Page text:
Due to factors related to funding for the arts along with the downward turning in the United States economy, a proposal was made for the merger of the Utah Symphony along with the Utah Opera companies. The dire situation confronting the arts community became more and more apparent reaching a crisis level in 2001. The Utah Symphony Orchestra was close to a deficit as noted by Scott Parker, “Speed of action was essential…I knew that there was a possibility that we could quickly find ourselves over the edge,” (DeLong & Ager, 2004).There is very little precedence for mergers between a major symphony orchestra and opera companies in the history of the United States. The two examples offered in the history, the merger of the Madison Symphony Orchestra and the Madison Opera in 1963 along with the Chattanooga Symphony and the Chattanooga Opera in 1985, resulted in either the companies remaining intact for a period of time or in them separating due to different ideologies and methodologies.
The two significant characters are Anne Ewers, who was asked to consider the position of CEO of the combined opera and symphony companies, and Keith Lockhart who is the very respected, long-time, music director and conductor of the Utah Symphony Orchestra. Both were invited to lead the merger in December, 2001. Given two very divergent cultures, they faced a very challenging process of uniting the two companies. The symphony environment is slow to change where as the opera was more adept to challenges and change. The executive committee felt ambivalent initially about the merger but due to the need to alleviate some of the financial pressures the organizations faced, they eventually agreed. However, opposition to the merger include members of the community as the audience and the musicians.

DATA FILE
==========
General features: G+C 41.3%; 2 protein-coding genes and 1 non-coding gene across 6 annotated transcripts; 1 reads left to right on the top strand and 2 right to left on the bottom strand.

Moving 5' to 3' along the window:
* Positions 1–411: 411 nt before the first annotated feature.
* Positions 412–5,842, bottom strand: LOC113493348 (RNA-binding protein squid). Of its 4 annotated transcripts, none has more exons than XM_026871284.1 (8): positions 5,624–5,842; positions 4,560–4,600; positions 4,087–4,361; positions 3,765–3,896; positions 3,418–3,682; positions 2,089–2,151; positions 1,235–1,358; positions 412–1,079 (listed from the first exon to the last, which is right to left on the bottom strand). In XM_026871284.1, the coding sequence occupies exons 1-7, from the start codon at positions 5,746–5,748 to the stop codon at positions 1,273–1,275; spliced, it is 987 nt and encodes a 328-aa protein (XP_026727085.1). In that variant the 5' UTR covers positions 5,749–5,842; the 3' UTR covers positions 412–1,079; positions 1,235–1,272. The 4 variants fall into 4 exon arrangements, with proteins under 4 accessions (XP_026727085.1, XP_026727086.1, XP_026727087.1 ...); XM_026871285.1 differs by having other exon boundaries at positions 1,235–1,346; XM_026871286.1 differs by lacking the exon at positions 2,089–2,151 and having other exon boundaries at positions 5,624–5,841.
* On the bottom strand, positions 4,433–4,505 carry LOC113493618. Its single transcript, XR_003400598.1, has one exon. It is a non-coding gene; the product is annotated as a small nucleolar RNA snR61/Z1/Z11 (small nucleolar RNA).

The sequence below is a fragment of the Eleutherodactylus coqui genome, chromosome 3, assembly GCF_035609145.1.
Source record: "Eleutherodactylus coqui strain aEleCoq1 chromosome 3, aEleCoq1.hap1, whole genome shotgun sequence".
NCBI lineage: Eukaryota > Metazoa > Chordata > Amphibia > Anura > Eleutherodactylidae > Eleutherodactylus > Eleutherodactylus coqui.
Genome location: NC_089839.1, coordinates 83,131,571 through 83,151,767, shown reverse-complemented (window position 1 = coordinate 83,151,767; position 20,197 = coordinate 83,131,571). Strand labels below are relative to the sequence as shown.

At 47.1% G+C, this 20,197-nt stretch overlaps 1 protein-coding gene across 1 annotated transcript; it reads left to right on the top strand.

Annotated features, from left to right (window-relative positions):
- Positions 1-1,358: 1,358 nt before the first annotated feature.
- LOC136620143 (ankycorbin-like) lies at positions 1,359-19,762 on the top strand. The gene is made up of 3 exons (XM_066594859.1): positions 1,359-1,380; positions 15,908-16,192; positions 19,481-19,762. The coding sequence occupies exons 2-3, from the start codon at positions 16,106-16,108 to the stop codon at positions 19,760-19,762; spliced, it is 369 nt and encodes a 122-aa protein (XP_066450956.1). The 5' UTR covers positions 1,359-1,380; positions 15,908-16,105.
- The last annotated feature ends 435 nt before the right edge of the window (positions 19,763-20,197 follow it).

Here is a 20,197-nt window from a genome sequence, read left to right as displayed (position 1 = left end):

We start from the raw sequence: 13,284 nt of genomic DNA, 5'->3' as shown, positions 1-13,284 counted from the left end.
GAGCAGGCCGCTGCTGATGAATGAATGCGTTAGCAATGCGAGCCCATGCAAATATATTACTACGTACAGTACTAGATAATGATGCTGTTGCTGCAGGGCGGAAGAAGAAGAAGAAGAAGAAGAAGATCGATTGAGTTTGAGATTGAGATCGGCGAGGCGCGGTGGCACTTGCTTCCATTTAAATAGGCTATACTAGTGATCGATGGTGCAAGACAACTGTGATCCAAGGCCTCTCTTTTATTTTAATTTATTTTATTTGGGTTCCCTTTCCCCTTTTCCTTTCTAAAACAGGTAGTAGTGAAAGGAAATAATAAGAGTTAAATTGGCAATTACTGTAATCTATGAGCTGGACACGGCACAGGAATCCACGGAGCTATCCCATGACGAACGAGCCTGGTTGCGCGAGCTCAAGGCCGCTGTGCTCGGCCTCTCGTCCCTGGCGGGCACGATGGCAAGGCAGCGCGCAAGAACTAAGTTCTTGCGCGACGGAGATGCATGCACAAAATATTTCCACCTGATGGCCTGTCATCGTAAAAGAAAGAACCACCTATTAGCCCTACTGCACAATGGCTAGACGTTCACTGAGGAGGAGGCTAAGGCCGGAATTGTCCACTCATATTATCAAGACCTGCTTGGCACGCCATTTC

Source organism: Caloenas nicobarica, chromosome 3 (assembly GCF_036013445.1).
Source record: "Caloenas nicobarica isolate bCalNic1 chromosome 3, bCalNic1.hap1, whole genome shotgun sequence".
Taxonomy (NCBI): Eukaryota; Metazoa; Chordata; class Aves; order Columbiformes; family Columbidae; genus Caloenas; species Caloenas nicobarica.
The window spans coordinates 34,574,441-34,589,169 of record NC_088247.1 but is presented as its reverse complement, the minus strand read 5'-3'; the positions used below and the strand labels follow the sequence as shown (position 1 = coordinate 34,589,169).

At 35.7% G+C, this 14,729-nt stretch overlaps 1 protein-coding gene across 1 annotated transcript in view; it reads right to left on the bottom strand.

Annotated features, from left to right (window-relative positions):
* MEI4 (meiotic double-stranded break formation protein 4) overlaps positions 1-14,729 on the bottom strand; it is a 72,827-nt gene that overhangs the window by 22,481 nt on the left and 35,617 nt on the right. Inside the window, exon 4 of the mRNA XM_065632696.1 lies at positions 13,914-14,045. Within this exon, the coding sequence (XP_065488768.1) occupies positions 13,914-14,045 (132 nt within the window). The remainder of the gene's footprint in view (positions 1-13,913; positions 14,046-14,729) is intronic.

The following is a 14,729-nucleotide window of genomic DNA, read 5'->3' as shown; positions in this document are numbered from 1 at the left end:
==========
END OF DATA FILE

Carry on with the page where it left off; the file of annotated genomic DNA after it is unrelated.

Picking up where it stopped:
Lockhart has a very delicate position as the musicians look to him to protect their interests. So he held in tension the trust of the musicians and the viability of the organization as a whole. The musicians came up with some guiding principles they felt the merged entity needed to honor. The community also expressed its concern regarding the possible “loss of status” of the symphony if merged with the opera. They also questioned Ewers’ ability to manage the new entity due to her lack of experience in running a symphony orchestra.
Both Ewers and Lockhart faced a tremendous task as they set out to bring in the reigns on the merger. The board needs to utilize their motivation skills as they help drum up support for the merger. Ann also needs to understand her power and utilize it to persuade the community and the musicians that a merger would ultimately benefit the future of both entities. We will also explore her influence tactics.